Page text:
• Beware of the PSA test! Last year I was given one without my knowledge. I thought I was just having my cholesterol tested. The doctor told me my PSA level was very high and I should go to a urologist and have a biopsy. I immediately read the work of Dr. Prasad and Dr. Kenny Lin and others. This convinced me of the serious failings of the test and the serious disagreement in the medical community over it. I decided I wasn’t doing anything when so many highly respected doctors expressed such grave doubts. However, due to much nagging from my wife I went to another doctor and had another test. The result this time was perfectly normal and so much lower than before as to be comical if it hadn’t been for all the worrying it caused for a number of months. Was the discrepancy due to an infection? Bad lab work? Who knows? And that’s the whole point. I shudder when I think about what would have happened if I had gone to a urologist as originally recommended.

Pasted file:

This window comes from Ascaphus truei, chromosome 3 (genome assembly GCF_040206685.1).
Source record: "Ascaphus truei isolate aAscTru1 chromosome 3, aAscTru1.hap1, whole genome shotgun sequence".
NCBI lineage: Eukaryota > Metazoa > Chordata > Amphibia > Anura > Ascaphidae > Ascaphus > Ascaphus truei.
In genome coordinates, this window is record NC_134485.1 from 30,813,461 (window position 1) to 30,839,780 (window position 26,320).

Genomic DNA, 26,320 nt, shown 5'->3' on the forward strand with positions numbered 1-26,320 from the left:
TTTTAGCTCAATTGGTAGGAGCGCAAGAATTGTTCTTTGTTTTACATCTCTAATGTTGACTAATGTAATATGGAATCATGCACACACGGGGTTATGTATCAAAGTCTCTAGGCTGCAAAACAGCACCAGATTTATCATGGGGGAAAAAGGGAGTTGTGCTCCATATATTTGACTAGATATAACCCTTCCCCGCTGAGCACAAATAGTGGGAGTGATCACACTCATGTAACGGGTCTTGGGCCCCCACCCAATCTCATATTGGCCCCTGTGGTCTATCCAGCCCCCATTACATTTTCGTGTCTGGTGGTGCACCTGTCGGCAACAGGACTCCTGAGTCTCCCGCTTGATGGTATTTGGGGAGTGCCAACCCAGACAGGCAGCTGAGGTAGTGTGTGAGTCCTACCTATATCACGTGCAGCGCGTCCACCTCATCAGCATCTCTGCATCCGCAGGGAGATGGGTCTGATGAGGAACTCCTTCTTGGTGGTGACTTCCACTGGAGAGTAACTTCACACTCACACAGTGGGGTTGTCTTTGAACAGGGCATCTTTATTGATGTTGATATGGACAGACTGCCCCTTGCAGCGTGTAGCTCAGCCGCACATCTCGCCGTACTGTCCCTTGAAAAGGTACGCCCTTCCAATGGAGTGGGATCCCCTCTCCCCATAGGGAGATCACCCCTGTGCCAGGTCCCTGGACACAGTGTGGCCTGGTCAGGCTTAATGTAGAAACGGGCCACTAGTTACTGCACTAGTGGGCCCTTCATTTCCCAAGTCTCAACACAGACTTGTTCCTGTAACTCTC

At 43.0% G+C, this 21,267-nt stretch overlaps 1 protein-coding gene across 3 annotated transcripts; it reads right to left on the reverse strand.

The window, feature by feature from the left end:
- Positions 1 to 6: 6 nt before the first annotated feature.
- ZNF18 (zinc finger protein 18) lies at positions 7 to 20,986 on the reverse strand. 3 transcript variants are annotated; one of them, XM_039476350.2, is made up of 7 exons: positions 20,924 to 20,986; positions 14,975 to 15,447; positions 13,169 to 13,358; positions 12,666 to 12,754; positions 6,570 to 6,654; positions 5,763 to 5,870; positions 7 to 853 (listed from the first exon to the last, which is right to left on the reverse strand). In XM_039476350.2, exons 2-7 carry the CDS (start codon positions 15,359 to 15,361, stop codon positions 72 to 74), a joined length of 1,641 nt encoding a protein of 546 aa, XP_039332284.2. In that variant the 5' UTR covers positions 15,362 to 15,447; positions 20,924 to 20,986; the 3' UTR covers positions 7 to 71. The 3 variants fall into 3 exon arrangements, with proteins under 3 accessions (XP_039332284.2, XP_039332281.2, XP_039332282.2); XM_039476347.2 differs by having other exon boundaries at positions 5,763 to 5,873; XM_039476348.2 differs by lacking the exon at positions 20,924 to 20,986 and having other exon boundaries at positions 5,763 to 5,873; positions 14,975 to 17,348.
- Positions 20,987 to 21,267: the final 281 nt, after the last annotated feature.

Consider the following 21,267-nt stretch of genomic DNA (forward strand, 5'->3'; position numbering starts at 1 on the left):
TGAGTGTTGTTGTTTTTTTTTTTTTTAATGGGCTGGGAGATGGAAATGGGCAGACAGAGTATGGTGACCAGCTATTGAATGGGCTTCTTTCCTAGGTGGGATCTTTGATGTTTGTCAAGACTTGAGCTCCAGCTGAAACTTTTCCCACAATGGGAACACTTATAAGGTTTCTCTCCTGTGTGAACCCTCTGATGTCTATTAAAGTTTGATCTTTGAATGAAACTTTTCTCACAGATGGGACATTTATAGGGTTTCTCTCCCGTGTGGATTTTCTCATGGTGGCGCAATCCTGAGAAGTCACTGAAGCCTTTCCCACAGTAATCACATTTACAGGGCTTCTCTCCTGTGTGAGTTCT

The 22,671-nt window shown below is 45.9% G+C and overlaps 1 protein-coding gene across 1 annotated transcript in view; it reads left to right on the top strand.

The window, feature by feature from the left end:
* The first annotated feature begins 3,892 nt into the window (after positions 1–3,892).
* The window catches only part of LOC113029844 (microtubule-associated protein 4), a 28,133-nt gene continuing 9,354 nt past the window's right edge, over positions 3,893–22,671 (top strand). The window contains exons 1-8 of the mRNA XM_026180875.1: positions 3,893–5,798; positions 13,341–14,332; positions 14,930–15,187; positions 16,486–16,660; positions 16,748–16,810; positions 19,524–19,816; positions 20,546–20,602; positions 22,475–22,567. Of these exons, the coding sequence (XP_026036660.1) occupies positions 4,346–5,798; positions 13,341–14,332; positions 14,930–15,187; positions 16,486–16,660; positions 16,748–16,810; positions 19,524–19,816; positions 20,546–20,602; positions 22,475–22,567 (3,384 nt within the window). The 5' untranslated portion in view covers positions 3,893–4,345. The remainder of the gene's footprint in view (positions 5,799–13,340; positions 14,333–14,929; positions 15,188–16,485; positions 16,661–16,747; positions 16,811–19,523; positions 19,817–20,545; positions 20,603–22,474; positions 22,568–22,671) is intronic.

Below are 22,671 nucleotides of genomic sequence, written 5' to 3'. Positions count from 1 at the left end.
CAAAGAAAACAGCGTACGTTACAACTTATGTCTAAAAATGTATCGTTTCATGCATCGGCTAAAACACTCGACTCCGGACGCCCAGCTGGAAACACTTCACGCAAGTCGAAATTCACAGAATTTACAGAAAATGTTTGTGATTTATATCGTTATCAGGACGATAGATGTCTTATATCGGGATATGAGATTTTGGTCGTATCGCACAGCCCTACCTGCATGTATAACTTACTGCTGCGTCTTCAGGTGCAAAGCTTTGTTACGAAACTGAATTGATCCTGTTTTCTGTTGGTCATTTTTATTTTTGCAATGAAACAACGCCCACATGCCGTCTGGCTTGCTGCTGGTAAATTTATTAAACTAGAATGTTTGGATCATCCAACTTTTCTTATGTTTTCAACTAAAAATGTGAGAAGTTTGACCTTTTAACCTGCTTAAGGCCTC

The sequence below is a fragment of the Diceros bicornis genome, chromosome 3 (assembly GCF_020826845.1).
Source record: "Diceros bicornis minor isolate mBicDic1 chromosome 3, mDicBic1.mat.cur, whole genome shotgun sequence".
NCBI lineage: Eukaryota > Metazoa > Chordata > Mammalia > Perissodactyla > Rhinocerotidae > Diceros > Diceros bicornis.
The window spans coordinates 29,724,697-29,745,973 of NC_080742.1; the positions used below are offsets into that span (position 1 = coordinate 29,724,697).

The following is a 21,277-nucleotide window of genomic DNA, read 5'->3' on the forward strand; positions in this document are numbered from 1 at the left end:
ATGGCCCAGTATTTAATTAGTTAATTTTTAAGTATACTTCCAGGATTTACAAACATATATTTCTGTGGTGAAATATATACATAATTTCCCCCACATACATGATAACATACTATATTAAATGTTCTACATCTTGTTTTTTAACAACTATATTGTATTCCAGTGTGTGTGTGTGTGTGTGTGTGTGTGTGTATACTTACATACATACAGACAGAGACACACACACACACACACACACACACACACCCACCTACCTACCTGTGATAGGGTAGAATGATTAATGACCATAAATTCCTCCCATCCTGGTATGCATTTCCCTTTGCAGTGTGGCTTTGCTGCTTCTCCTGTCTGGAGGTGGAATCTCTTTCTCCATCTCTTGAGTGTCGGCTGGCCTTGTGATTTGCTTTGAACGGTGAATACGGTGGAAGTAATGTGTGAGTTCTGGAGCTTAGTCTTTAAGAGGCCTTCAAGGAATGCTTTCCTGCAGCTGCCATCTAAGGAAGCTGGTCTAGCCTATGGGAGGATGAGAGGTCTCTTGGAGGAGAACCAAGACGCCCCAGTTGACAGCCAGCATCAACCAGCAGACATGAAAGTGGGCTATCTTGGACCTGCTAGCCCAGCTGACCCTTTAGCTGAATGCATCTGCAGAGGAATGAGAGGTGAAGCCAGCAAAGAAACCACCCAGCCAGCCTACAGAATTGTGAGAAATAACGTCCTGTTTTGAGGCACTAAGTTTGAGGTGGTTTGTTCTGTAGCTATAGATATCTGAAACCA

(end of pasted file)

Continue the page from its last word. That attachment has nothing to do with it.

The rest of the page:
• May I suggest you use the recent test value as a baseline? Get another test in 1-2 years (sooner if you have symptoms), and use the information to see if there if there is a significant trend. If the test next year is higher than it is now (bear in mind that PSA is age-related), then get another test in a couple of months. If the values are moving slightly higher, you may need to chat with a Doc. If they are rising greatly, get to a Doc. If they remain near zero, or at least very low (less than 1 ng/ml perhaps?), then rest easy and move on and enjoy your life.